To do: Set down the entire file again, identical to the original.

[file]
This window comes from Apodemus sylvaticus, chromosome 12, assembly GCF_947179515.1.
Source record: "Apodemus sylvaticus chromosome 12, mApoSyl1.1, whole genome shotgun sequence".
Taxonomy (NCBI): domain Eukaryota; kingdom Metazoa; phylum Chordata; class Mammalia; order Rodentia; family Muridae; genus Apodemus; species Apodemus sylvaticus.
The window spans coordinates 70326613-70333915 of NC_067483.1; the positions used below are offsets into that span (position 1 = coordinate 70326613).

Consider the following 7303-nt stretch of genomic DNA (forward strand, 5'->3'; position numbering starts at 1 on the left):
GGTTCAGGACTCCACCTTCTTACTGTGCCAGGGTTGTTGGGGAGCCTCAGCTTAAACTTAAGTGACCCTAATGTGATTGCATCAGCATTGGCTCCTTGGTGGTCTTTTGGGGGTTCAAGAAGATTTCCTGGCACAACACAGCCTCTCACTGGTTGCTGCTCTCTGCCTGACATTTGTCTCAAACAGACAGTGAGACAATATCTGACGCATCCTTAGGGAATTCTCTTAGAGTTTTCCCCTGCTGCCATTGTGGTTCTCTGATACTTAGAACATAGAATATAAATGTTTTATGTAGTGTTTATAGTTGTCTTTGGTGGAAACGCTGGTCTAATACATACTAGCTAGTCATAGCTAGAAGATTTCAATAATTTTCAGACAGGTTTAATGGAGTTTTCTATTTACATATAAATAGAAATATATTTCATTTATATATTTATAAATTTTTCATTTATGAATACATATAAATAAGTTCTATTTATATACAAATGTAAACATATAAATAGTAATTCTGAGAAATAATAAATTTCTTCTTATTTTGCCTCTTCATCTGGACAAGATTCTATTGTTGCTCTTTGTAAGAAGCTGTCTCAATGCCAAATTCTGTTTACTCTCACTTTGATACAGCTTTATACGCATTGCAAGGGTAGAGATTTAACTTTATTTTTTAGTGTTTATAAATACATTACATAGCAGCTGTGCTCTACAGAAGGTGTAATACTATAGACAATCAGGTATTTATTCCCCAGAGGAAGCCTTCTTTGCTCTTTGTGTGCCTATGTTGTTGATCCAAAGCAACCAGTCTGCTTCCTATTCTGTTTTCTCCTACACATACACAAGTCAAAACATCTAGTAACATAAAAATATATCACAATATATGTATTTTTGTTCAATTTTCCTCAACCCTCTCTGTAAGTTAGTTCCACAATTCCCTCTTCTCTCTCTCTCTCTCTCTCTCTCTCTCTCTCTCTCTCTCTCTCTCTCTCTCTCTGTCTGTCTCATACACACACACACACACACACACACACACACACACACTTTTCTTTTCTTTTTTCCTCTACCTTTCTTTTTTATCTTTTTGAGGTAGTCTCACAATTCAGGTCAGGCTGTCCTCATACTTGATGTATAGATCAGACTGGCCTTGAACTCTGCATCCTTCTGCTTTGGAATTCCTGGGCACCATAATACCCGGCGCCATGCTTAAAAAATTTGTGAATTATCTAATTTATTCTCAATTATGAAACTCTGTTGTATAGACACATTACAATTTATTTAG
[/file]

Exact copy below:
This window comes from Apodemus sylvaticus, chromosome 12, assembly GCF_947179515.1.
Source record: "Apodemus sylvaticus chromosome 12, mApoSyl1.1, whole genome shotgun sequence".
Taxonomy (NCBI): domain Eukaryota; kingdom Metazoa; phylum Chordata; class Mammalia; order Rodentia; family Muridae; genus Apodemus; species Apodemus sylvaticus.
The window spans coordinates 70326613-70333915 of NC_067483.1; the positions used below are offsets into that span (position 1 = coordinate 70326613).

Consider the following 7303-nt stretch of genomic DNA (forward strand, 5'->3'; position numbering starts at 1 on the left):
GGTTCAGGACTCCACCTTCTTACTGTGCCAGGGTTGTTGGGGAGCCTCAGCTTAAACTTAAGTGACCCTAATGTGATTGCATCAGCATTGGCTCCTTGGTGGTCTTTTGGGGGTTCAAGAAGATTTCCTGGCACAACACAGCCTCTCACTGGTTGCTGCTCTCTGCCTGACATTTGTCTCAAACAGACAGTGAGACAATATCTGACGCATCCTTAGGGAATTCTCTTAGAGTTTTCCCCTGCTGCCATTGTGGTTCTCTGATACTTAGAACATAGAATATAAATGTTTTATGTAGTGTTTATAGTTGTCTTTGGTGGAAACGCTGGTCTAATACATACTAGCTAGTCATAGCTAGAAGATTTCAATAATTTTCAGACAGGTTTAATGGAGTTTTCTATTTACATATAAATAGAAATATATTTCATTTATATATTTATAAATTTTTCATTTATGAATACATATAAATAAGTTCTATTTATATACAAATGTAAACATATAAATAGTAATTCTGAGAAATAATAAATTTCTTCTTATTTTGCCTCTTCATCTGGACAAGATTCTATTGTTGCTCTTTGTAAGAAGCTGTCTCAATGCCAAATTCTGTTTACTCTCACTTTGATACAGCTTTATACGCATTGCAAGGGTAGAGATTTAACTTTATTTTTTAGTGTTTATAAATACATTACATAGCAGCTGTGCTCTACAGAAGGTGTAATACTATAGACAATCAGGTATTTATTCCCCAGAGGAAGCCTTCTTTGCTCTTTGTGTGCCTATGTTGTTGATCCAAAGCAACCAGTCTGCTTCCTATTCTGTTTTCTCCTACACATACACAAGTCAAAACATCTAGTAACATAAAAATATATCACAATATATGTATTTTTGTTCAATTTTCCTCAACCCTCTCTGTAAGTTAGTTCCACAATTCCCTCTTCTCTCTCTCTCTCTCTCTCTCTCTCTCTCTCTCTCTCTCTCTCTCTCTCTCTCTGTCTGTCTCATACACACACACACACACACACACACACACACACACACTTTTCTTTTCTTTTTTCCTCTACCTTTCTTTTTTATCTTTTTGAGGTAGTCTCACAATTCAGGTCAGGCTGTCCTCATACTTGATGTATAGATCAGACTGGCCTTGAACTCTGCATCCTTCTGCTTTGGAATTCCTGGGCACCATAATACCCGGCGCCATGCTTAAAAAATTTGTGAATTATCTAATTTATTCTCAATTATGAAACTCTGTTGTATAGACACATTACAATTTATTTAG